Comparison with other similar properties

To date there are no similar properties inscribed on the World Heritage List: no intact residence ensembles of this kind embedded in a landscape of parks and nature, and no similar castles or ensembles from the 19th century or in the historicist style.

In comparison with other similar ensembles, Schwerin is distinguished by its unique state of preservation and its completeness, which convey with special authenticity not only the court culture and aristocratic lifeworld of the 19th century but also the evolved character of the residence. In other important German Residenz cities (where sovereign rulers resided), this authenticity has been lost through the effects of World War II. In these cities, not only the residential castles but also the complexes, which are essential elements of a residence ensemble, have been extensively damaged or even destroyed. Of these sites, the ensembles in Munich and Dresden convey the most cultural history; however, most of the buildings are recreations of the original structures. Owing to losses suffered during the war, the other residential castles in Germany no longer have the original inner structure with a throne apartment typical of the 19th century. Furthermore, no other important German residence from this era has an intact ensemble of associated buildings for court and public administration. Elsewhere, characteristic elements of the ensemble are lacking, such as museum buildings, which have been preserved in Berlin but without the castle as important reference point.

Schwerin is also unique with respect to its integration into a lake-studded landscape with the reconstruction of a residential castle involving extensive new construction on a historic site. This distinguishes the Residence Ensemble from baroque residences like Turin or Nancy. Unlike the contemporary Romantic garden landscape of Potsdam, which has a series of different visual foci and is now missing the City Palace (Stadtschloss), the Residence Ensemble with the castle in Schwerin is the focal point of all intangible and tangible connections with the surrounding region. And in contrast to the Wartburg, another monument of dynastic and national history constructed in the style of historicism, the Schwerin Castle is a residential building that has been used continuously and whose horticultural integration into the cultural landscape serves the intentional staging of the official residence of a ruling monarch.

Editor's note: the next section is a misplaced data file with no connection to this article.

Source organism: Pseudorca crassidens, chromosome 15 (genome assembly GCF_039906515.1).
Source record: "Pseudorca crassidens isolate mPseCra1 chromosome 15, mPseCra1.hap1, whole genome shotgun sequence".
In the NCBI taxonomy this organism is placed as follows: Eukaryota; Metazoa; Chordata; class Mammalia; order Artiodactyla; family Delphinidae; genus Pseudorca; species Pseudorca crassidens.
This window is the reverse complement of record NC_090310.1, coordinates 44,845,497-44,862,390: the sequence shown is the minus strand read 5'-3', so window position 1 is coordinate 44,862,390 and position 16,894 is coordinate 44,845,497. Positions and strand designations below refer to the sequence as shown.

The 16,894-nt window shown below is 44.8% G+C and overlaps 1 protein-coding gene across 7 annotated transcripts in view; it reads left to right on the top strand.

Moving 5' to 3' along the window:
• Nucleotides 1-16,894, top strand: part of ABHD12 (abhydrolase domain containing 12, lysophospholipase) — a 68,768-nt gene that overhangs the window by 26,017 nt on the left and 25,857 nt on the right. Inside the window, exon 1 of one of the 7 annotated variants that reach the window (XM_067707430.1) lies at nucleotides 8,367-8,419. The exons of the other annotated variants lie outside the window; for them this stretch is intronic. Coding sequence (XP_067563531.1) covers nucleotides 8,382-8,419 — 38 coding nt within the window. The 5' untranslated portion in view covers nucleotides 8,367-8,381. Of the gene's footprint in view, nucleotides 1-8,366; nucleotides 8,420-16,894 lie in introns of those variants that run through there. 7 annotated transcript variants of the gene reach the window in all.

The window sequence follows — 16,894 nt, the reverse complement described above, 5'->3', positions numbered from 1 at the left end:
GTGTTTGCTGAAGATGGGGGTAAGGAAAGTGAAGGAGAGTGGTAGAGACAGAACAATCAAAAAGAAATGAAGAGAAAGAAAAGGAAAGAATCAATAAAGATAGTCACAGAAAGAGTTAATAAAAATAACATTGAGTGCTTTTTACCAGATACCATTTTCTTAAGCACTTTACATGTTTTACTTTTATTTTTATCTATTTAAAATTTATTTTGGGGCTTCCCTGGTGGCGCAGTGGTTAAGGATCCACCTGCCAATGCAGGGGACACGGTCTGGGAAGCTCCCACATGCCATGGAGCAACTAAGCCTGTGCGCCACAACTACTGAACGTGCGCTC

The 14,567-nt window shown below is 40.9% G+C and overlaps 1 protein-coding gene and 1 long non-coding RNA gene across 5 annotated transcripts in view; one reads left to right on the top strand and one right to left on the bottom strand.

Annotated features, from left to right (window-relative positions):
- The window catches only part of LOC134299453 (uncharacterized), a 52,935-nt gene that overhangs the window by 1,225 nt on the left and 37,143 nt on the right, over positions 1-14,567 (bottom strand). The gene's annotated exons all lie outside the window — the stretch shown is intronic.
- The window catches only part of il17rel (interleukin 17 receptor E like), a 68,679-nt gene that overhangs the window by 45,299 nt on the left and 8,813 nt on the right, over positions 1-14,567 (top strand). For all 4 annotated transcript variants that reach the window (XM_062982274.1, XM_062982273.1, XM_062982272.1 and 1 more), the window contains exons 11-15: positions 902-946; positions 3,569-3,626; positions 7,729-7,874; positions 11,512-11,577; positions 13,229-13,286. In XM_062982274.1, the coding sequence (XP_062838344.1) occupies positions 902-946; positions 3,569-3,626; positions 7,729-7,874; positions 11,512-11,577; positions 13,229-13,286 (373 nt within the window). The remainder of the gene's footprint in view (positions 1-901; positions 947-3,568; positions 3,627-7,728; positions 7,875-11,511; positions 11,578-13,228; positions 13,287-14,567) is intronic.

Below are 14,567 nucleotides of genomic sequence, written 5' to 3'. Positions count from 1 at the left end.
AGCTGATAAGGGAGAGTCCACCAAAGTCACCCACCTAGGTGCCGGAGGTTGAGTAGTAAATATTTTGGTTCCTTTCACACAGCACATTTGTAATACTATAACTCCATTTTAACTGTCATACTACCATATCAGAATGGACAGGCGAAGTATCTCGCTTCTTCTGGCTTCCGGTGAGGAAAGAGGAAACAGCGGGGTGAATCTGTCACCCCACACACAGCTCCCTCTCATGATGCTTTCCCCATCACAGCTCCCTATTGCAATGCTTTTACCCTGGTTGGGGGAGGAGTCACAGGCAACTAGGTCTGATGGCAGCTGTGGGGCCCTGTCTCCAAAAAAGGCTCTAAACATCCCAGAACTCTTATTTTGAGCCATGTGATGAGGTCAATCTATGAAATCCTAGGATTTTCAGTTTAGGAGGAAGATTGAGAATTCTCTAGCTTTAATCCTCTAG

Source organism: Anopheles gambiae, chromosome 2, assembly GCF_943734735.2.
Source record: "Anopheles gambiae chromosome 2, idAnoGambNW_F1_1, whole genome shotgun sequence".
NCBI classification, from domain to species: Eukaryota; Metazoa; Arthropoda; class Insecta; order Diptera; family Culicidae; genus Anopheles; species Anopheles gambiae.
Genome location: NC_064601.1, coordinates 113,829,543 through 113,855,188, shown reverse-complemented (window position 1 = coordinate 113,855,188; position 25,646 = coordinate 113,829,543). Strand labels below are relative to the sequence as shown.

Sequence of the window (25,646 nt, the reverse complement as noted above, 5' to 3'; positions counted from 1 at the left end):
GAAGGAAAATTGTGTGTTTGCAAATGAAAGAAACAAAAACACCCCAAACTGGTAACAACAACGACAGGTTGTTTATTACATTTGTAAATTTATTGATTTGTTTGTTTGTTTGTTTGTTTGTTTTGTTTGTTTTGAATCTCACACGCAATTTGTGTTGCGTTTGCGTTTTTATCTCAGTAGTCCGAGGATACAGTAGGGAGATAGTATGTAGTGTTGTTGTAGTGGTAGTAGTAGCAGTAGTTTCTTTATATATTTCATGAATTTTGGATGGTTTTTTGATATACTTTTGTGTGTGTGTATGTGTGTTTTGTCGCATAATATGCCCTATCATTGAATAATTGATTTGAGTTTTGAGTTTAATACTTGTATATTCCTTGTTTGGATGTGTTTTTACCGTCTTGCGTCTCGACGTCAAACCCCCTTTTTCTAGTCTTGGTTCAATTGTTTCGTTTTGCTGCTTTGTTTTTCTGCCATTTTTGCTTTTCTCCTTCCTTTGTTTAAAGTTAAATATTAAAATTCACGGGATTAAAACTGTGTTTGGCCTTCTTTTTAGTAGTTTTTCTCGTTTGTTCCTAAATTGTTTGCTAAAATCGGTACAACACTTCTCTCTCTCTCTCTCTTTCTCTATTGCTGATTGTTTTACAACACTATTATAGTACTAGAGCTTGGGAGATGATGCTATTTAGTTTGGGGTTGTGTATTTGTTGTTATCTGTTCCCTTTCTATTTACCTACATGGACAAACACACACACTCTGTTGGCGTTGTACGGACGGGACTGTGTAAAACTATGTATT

Schwerin is the site of the first residential castle whose external and internal designs made strict use of historical styles. It represented a departure from the classical architecture that had been used until then for the construction of residential castles and a move towards historicist forms. It was followed by the neo-Romanesque Welfen Castle in Hanover, the neo-baroque reconstruction of the Buda Castle and, lastly, the expansion of the Hofburg Palace in Vienna. Other residential castles, such as the Dolmabahçe Palace in Istanbul, which was built during roughly the same period, or those built later in Sofia, Belgrade and Bucharest, do not exhibit the same strict adherence to the architectural style of historicism and cannot be linked to such old tradition and history as an essential architectural point of reference. Furthermore, these structures are also not situated in such close spatial relationship to the other important court or public administration buildings.

The Residence Ensemble Schwerin marks the site of a tradition of governance that has lasted more than 1000 years without interruption, from Slavic times to the present day, as no other cultural asset can demonstrate in this way, documenting the development of a region from a historical principality to a modern democracy.